Tagaini's interface can feel a bit dated and the fact it does not try to follow a particular study methodology may also be confusing to new users. Also the manual certainly needs a brush-up.
The key to using Tagaini effectively is to understand it is just a discovery tool and database for your study material - an assistant, not a teacher.
The most important feature is the study list. You can add entries to that list by right-clicking them in the results view, or pressing the blue flag in the detailed view. It is then easy to review and practice them from the "Practice" menu ("whole study list" practice options).
If you are looking for entries in your study list, there is a filter tab ("Study") for this in the search tool. All the filters are additive, so you can make a search for e.g. "all the kanji entries I study which are JLPT N5".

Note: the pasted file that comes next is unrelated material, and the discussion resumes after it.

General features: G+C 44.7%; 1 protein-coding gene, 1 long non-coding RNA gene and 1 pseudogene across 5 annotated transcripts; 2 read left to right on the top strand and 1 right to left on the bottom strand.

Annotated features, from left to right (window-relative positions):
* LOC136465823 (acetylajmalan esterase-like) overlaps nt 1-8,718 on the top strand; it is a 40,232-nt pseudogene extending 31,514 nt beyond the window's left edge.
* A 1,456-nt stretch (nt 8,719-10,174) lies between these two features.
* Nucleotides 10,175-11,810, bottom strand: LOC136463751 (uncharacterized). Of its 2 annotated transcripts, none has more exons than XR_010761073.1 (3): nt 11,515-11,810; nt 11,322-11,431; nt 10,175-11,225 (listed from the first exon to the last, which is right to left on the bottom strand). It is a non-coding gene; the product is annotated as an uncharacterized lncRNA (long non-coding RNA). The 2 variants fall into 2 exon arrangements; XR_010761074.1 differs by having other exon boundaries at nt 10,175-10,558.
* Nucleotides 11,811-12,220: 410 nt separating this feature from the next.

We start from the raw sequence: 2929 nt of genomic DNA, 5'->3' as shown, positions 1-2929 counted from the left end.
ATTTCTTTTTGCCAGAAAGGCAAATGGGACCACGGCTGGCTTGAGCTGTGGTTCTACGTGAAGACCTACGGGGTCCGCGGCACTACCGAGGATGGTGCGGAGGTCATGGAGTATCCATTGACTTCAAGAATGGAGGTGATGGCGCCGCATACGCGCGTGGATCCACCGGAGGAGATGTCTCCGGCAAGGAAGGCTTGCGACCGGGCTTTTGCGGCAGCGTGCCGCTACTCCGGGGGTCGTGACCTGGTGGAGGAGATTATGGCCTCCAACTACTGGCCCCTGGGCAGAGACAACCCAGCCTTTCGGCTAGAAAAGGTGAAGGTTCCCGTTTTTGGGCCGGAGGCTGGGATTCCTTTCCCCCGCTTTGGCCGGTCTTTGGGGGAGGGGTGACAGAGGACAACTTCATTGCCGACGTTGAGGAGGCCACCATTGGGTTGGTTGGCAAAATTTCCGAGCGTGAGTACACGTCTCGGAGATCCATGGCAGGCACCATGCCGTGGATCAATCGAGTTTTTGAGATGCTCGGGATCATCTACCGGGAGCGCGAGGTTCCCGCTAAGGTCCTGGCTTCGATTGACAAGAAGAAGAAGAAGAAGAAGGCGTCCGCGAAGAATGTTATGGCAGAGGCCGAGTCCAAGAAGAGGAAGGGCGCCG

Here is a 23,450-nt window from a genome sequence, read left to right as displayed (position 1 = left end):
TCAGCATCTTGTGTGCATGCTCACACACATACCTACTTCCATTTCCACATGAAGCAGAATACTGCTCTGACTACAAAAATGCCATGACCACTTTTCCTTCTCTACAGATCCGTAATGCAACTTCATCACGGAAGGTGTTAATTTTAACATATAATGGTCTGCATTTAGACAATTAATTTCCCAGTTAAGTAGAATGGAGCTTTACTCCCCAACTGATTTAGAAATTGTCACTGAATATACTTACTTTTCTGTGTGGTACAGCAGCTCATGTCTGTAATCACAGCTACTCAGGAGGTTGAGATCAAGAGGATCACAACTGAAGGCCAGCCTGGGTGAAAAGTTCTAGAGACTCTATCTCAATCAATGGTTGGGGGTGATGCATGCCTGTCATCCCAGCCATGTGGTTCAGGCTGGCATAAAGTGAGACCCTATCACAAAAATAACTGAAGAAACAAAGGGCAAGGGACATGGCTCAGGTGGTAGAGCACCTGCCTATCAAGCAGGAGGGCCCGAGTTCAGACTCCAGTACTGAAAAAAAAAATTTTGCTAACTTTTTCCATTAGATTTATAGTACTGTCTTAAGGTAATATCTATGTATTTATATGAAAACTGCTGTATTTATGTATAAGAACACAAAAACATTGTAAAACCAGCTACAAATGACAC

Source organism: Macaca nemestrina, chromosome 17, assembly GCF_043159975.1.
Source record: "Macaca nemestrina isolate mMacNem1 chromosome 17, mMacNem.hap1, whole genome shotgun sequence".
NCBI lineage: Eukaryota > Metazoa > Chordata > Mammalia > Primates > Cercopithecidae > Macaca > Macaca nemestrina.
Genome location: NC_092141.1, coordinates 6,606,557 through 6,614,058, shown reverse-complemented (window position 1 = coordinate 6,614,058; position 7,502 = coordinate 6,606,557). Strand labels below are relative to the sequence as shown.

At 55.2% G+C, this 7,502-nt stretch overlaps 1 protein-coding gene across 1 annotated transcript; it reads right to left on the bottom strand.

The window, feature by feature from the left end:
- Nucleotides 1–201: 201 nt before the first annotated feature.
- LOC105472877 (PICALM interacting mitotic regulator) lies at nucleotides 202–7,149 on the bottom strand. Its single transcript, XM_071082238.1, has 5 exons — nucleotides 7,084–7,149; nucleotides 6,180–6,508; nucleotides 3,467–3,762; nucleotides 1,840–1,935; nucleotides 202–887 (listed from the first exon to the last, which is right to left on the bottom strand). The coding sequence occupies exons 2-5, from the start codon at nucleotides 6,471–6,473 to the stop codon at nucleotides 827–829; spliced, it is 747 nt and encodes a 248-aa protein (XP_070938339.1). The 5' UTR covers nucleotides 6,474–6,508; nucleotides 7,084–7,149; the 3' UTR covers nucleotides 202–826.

If there is a search you like in particular, you can save it and redo it later in the Saved searches. And if you want to practice a particular search set, the "current set" practice options in the Practice menu will let you do that.
That should cover the basics - make sure to organize your knowledge by tagging it and adding notes. There is also a hierarchical lists feature, but I am not too fond of it personally.
Hope this helps,